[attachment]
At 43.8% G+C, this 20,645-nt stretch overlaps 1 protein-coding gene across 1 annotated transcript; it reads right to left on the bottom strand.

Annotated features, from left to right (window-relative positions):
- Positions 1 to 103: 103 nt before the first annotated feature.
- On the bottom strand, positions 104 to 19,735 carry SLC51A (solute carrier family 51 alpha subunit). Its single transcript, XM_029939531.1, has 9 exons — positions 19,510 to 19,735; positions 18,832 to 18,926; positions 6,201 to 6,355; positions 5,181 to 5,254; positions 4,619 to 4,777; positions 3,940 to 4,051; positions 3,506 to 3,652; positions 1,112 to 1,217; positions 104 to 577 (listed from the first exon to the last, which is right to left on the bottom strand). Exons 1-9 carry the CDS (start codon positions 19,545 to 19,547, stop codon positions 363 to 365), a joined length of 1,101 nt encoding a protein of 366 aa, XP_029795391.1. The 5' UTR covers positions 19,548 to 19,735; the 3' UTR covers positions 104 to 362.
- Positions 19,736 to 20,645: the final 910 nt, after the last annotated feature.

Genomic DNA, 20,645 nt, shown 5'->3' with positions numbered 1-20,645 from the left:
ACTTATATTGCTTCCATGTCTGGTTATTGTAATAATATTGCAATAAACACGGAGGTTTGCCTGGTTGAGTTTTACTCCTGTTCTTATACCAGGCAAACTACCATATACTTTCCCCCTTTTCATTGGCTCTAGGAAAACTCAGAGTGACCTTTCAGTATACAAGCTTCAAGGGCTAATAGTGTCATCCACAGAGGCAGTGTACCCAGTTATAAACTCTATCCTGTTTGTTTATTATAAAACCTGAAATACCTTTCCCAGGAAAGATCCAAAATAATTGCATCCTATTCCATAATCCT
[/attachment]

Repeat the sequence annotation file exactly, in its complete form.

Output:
At 43.8% G+C, this 20,645-nt stretch overlaps 1 protein-coding gene across 1 annotated transcript; it reads right to left on the bottom strand.

Annotated features, from left to right (window-relative positions):
- Positions 1 to 103: 103 nt before the first annotated feature.
- On the bottom strand, positions 104 to 19,735 carry SLC51A (solute carrier family 51 alpha subunit). Its single transcript, XM_029939531.1, has 9 exons — positions 19,510 to 19,735; positions 18,832 to 18,926; positions 6,201 to 6,355; positions 5,181 to 5,254; positions 4,619 to 4,777; positions 3,940 to 4,051; positions 3,506 to 3,652; positions 1,112 to 1,217; positions 104 to 577 (listed from the first exon to the last, which is right to left on the bottom strand). Exons 1-9 carry the CDS (start codon positions 19,545 to 19,547, stop codon positions 363 to 365), a joined length of 1,101 nt encoding a protein of 366 aa, XP_029795391.1. The 5' UTR covers positions 19,548 to 19,735; the 3' UTR covers positions 104 to 362.
- Positions 19,736 to 20,645: the final 910 nt, after the last annotated feature.

Genomic DNA, 20,645 nt, shown 5'->3' with positions numbered 1-20,645 from the left:
ACTTATATTGCTTCCATGTCTGGTTATTGTAATAATATTGCAATAAACACGGAGGTTTGCCTGGTTGAGTTTTACTCCTGTTCTTATACCAGGCAAACTACCATATACTTTCCCCCTTTTCATTGGCTCTAGGAAAACTCAGAGTGACCTTTCAGTATACAAGCTTCAAGGGCTAATAGTGTCATCCACAGAGGCAGTGTACCCAGTTATAAACTCTATCCTGTTTGTTTATTATAAAACCTGAAATACCTTTCCCAGGAAAGATCCAAAATAATTGCATCCTATTCCATAATCCT